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F1 | US GP | Alfa Romeo, Andretti: We’re closer than ever, but we’re still not there yet

Michael Andretti and his son Marco on joining F1, US drivers and Haas.

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F1 | US GP | Alfa Romeo, Andretti: We’re closer than ever, but we’re still not there yet
Fuente imagen: @BMWMotorsport

Word around the paddock is that Andretti Autosport is set to make its debut in Formula 1 by taking over Alfa Romeo Racing next year.

“I’d say we’re closer than ever, but we’re still not there yet,” CEO Michael Andretti told IndyStar.

“It only makes sense for us to try and get there. And I don’t just want to be there, just to be there. The only way I would do it, it’s important our name and our brand was attached to it.”

Back in March he took a first step towards the acquisition, when he launched a SPAC (special purpose acquisition company) – a public company to raise funds to buy other companies – that sees McLaren Racing’s CEO Zak Brown sitting in the board of directors and Mario Andretti – his father - as a special advisor.

Andretti is sure having an American team on the grid would be rather important for F1. In theory F1 already has a team that is owned by a US entrepreneur and is based in North Carolina, but Andretti believes Haas’ close ties with Russia – Nikita Mazepin and Russian sponsor Uralkali – suggest otherwise.

“It sure feels Russian to me,” he chuckled. “Liberty Media is really going after the American market hard and, obviously, to have a real American team, I think would be a real big deal for them.”

Andretti argues that US drivers don’t get valued enough in the F1 industry, hence a potential team of his would offer them great chances.

“And if I were to do it, I’d work on getting an American driver out there. I think that would be really important.”

If Andretti were to join F1 the driver to “get out there” would very likely be Colton Herta. The 21-year old is driving for Andretti Autosport and is the youngest ever IndyCar winner.

I think we’ve got great talent [in the U.S.], and I think it’s just a joke the way Europeans look at themselves all the way up here – as Andretti reaches his flat palm high above his head – and we’re down here – as he motions near his chest-line, he continued.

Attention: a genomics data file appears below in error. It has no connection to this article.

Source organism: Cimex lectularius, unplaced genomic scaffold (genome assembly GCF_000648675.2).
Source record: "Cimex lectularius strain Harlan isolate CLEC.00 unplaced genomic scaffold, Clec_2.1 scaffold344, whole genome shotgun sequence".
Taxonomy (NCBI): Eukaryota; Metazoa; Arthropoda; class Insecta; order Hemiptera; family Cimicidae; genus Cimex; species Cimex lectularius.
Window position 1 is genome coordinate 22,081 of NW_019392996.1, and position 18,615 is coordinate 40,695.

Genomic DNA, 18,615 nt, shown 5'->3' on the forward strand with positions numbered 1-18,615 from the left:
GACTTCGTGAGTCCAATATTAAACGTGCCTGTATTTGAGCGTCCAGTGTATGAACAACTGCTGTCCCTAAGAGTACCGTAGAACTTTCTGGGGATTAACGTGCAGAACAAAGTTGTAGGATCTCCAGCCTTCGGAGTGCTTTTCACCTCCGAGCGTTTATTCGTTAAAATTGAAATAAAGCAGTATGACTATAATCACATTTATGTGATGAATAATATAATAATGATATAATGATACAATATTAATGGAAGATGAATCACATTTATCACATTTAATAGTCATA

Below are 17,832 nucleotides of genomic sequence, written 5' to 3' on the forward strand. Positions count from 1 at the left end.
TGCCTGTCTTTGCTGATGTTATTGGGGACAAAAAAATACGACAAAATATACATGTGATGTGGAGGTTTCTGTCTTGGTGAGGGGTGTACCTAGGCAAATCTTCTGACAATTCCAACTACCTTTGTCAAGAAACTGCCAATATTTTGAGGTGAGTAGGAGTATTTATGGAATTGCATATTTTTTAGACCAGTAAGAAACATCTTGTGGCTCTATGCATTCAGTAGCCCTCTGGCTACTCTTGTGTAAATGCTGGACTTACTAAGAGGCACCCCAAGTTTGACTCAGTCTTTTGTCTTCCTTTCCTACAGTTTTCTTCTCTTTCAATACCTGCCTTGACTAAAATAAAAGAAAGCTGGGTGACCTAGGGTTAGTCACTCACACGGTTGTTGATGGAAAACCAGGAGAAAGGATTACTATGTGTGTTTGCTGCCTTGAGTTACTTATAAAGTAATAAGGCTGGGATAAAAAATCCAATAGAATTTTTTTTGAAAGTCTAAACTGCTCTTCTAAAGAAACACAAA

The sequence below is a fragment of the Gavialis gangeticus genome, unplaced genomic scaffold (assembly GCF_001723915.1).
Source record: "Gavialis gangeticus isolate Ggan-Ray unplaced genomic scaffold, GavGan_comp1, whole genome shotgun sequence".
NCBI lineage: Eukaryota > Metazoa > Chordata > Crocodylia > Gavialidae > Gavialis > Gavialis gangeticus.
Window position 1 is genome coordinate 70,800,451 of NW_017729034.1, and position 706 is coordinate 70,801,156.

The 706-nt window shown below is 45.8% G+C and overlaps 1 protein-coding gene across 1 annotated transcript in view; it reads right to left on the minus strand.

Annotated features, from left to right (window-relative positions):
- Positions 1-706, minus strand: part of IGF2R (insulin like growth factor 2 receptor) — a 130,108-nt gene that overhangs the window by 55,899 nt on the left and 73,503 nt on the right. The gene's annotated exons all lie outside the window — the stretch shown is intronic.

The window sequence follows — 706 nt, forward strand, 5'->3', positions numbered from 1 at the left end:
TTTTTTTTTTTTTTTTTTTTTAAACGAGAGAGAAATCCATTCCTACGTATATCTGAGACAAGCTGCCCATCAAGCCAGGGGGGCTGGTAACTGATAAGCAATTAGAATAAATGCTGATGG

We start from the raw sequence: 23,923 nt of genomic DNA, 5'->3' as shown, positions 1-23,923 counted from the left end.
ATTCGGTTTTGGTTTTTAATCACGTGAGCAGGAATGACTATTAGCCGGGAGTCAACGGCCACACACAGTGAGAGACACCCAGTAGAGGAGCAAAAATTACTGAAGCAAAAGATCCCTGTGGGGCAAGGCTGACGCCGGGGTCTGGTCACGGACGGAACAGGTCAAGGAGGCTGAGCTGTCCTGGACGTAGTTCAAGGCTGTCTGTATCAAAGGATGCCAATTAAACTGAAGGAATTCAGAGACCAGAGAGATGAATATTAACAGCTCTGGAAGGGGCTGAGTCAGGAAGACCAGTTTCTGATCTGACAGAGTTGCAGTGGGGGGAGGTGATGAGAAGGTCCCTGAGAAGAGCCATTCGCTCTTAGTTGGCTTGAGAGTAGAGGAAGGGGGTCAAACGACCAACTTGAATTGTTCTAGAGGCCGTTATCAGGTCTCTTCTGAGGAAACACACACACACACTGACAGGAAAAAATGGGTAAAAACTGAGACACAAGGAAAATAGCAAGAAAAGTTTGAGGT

“I think an American (driver) will never be treated fairly over there unless it’s with someone like us.”

Collecting points for a FIA Super Licence is easier for Formula 2 drivers than for IndyCar  drivers and F1’s history doesn’t count many US drivers. Andretti is somehow linked with both the last win and the last US participation in a F1 Grand Prix. Mario was the last one to claim a win back in the 70s, while Californian driver Alexander Rossi was the last one to drive a GP in 2015 with Manor. As for Michael, he raced 13 times for McLaren in 1993.

His son, Marco, was a former driver in IndyCar for Andretti Herta Autosport and he shares Michael’s views on F1.

“I think it would be so cool after what happened to him [his father Michael] in Formula 1, to come back and put an American in and possibly develop a world champion,” he said. “Because I think over there, they’re so ignorant about American talent.”

“If they have the proper opportunity and support from a team, which is what you’d have with Dad, and they could manage to beat a very talented teammate [Valtteri Bottas, who will be joining Alfa Romeo in 2022], you could find yourself in a very good situation. Europe and F1 have this stigma about the U.S., but there’s no denying speed.”

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